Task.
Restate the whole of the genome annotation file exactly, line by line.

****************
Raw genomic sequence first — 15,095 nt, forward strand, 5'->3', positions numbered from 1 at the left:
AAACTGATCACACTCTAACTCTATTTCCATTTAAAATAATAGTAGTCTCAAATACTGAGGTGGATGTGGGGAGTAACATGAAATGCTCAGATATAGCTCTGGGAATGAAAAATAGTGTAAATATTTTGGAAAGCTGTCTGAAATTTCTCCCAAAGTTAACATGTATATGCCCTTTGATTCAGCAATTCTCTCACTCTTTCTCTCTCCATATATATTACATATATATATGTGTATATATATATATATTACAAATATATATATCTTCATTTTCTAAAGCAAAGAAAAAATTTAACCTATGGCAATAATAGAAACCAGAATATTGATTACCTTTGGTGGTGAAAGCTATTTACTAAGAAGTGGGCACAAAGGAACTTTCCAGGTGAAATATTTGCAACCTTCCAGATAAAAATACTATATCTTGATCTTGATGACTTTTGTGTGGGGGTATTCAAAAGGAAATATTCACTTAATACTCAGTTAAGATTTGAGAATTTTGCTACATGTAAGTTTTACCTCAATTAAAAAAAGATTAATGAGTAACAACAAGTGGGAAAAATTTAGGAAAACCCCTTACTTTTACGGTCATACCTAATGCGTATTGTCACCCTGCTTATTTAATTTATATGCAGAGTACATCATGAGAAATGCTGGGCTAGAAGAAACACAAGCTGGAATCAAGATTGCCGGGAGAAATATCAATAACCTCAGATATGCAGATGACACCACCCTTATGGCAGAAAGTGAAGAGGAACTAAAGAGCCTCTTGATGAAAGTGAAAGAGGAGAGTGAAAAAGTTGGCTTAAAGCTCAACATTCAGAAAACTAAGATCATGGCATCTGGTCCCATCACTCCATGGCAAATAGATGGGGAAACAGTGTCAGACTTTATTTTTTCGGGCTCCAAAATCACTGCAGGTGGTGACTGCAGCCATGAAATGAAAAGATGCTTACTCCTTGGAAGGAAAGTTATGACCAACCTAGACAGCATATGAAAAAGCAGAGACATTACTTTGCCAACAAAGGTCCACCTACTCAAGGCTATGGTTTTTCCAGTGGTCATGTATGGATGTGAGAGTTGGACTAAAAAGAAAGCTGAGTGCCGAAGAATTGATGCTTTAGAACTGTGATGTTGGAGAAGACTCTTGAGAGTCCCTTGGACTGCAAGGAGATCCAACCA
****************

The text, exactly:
Raw genomic sequence first — 15,095 nt, forward strand, 5'->3', positions numbered from 1 at the left:
AAACTGATCACACTCTAACTCTATTTCCATTTAAAATAATAGTAGTCTCAAATACTGAGGTGGATGTGGGGAGTAACATGAAATGCTCAGATATAGCTCTGGGAATGAAAAATAGTGTAAATATTTTGGAAAGCTGTCTGAAATTTCTCCCAAAGTTAACATGTATATGCCCTTTGATTCAGCAATTCTCTCACTCTTTCTCTCTCCATATATATTACATATATATATGTGTATATATATATATATTACAAATATATATATCTTCATTTTCTAAAGCAAAGAAAAAATTTAACCTATGGCAATAATAGAAACCAGAATATTGATTACCTTTGGTGGTGAAAGCTATTTACTAAGAAGTGGGCACAAAGGAACTTTCCAGGTGAAATATTTGCAACCTTCCAGATAAAAATACTATATCTTGATCTTGATGACTTTTGTGTGGGGGTATTCAAAAGGAAATATTCACTTAATACTCAGTTAAGATTTGAGAATTTTGCTACATGTAAGTTTTACCTCAATTAAAAAAAGATTAATGAGTAACAACAAGTGGGAAAAATTTAGGAAAACCCCTTACTTTTACGGTCATACCTAATGCGTATTGTCACCCTGCTTATTTAATTTATATGCAGAGTACATCATGAGAAATGCTGGGCTAGAAGAAACACAAGCTGGAATCAAGATTGCCGGGAGAAATATCAATAACCTCAGATATGCAGATGACACCACCCTTATGGCAGAAAGTGAAGAGGAACTAAAGAGCCTCTTGATGAAAGTGAAAGAGGAGAGTGAAAAAGTTGGCTTAAAGCTCAACATTCAGAAAACTAAGATCATGGCATCTGGTCCCATCACTCCATGGCAAATAGATGGGGAAACAGTGTCAGACTTTATTTTTTCGGGCTCCAAAATCACTGCAGGTGGTGACTGCAGCCATGAAATGAAAAGATGCTTACTCCTTGGAAGGAAAGTTATGACCAACCTAGACAGCATATGAAAAAGCAGAGACATTACTTTGCCAACAAAGGTCCACCTACTCAAGGCTATGGTTTTTCCAGTGGTCATGTATGGATGTGAGAGTTGGACTAAAAAGAAAGCTGAGTGCCGAAGAATTGATGCTTTAGAACTGTGATGTTGGAGAAGACTCTTGAGAGTCCCTTGGACTGCAAGGAGATCCAACCA